Students are the face of Macedonia's Colorful Revolution, protests against President Gjorge Ivanov and his decision to pardon dozens of politicians. DW's Elizabeta Milosevska spent a few hours with students in Skopje.
Outside the architecture faculty at noon, the student who identified himself as Stefan was tired. You could tell from his eyes that he hadn't slept properly for days. Despite that, he answered every phone call. A new day of protest had begun, and there was lots to organize.
"We have to pick up materials," Stefan said. Another student was waiting at the drama academy. Nobody talked much; everyone knew what needed to be done. The stencils were in one room, the sprays and pieces of cloth in another.
Back at the architecture faculty the courtyard was filling with students. Everybody brought something: paint, balloons, sprays - the ingenious weapons of the Colorful Revolutionaries, donated by kindred spirits or bought with donations collected during two weeks of demonstrations against the government of the former Yugoslav Republic of Macedonia.
The protests in the tiny Balkan state were sparked after the country's president, Gjorge Ivanov, pardoned dozens of politicians who were facing criminal charges for alleged involvement in a wiretapping scandal.
The young protesters were tired. They swapped stories about the previous night, and their eyes started to light up; the discussion quickly became very emotional. Have their demonstrations achieved their aims? What might be done better? How can the students maintain the dynamic of the protests?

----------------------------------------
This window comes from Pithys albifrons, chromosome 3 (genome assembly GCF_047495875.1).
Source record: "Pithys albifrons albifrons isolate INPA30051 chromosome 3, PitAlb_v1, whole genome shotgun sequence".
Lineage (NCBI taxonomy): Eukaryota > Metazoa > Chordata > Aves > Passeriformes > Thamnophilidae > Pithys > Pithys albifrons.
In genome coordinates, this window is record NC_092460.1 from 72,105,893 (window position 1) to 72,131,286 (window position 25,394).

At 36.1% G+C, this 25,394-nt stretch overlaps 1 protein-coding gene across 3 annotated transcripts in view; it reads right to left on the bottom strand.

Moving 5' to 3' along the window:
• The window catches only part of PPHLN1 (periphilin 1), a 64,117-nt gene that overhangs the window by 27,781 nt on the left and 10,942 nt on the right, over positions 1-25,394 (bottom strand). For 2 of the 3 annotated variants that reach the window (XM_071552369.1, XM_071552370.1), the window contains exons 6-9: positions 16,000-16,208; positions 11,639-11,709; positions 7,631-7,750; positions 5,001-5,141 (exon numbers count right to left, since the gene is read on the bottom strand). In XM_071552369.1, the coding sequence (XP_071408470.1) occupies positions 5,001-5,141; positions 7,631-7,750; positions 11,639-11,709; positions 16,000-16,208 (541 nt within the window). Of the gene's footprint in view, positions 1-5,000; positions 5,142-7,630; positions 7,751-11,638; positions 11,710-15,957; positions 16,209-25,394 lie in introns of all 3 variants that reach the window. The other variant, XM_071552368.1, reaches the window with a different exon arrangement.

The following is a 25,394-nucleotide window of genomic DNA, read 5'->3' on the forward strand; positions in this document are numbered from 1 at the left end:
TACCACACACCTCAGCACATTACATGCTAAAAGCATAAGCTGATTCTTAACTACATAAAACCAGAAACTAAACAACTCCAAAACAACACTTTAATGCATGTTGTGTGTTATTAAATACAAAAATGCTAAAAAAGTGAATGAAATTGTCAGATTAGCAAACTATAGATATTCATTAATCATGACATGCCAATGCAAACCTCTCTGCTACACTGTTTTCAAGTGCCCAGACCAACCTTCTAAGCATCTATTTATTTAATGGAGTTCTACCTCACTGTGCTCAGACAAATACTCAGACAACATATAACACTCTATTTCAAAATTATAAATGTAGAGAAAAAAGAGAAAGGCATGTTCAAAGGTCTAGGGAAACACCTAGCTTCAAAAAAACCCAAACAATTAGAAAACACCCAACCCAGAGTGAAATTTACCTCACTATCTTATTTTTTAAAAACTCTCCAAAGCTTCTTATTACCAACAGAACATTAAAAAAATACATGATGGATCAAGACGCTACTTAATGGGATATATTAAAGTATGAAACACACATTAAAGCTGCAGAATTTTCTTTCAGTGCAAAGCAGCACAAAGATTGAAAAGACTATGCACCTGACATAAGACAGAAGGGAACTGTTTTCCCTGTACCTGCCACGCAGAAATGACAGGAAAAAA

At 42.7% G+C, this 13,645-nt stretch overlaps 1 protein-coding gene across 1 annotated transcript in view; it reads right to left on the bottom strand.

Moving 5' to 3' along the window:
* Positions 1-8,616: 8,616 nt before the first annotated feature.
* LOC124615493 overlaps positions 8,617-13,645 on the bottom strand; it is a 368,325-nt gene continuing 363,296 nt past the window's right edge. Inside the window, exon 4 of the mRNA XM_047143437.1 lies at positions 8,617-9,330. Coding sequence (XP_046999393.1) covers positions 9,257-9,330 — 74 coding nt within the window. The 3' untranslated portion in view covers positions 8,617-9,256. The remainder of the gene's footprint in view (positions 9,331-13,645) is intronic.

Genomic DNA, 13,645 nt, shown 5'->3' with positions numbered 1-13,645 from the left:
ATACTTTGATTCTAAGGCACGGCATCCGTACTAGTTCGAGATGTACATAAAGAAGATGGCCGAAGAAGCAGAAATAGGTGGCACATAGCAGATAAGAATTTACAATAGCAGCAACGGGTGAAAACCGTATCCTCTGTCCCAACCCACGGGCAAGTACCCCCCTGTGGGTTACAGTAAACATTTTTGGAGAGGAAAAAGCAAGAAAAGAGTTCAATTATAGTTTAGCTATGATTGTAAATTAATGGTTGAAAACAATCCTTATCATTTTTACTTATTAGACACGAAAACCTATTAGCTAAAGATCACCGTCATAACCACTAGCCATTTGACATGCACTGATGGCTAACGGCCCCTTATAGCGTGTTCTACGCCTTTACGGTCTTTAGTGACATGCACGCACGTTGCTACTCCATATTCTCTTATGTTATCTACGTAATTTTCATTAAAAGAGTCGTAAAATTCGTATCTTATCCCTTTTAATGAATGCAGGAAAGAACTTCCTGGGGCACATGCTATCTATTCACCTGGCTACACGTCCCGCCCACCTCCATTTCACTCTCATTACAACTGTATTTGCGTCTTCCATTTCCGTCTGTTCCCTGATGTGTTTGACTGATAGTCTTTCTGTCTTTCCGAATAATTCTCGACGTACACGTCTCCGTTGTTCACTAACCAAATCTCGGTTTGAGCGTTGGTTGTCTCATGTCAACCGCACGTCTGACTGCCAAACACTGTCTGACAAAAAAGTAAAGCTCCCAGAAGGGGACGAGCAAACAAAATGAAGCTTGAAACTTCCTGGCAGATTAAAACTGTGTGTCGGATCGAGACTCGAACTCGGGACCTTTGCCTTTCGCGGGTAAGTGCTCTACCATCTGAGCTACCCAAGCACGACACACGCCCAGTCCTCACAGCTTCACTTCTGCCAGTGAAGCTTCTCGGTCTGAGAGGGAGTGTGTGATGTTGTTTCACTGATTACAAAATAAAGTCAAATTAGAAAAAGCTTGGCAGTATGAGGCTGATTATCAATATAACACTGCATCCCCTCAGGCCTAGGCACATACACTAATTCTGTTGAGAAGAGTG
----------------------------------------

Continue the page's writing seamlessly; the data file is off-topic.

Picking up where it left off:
"We have to write a placard about tolerance," someone said.
"A placard with a really strong message that everyone will understand," another student added.
"People are less and less afraid," a third said, "but the question is: How do we harness this fresh energy in society?"
Aerodynamics of sand
Two hours passed: Everybody made suggestions, but the debate ended without consensus. It was time to start producing paint bombs. Tasks were allocated. One group filled balloons with sand, while a second pours in the paint. "The balloons fly better with sand in them," someone said. The students worked with care.
Their shoes were covered in colorful stains, as were their clothes. "My mother doesn't think she'll be able to get the stains out," one student said. "I told her I'd wear them with stains," she added. "You have to make sacrifices for the Colorful Revolution." Then she went on filling the balloons with paint, aiming to add some color to the dullness of downtown Skopje.
In addition to 200 paint bombs, the students wanted to put hundreds of letters into envelopes, offering information about Macedonia's national debt and calling for more protests. More and more young reinforcements arrived.
At 6 p.m., the day's protests started as usual. It was going to be another long night.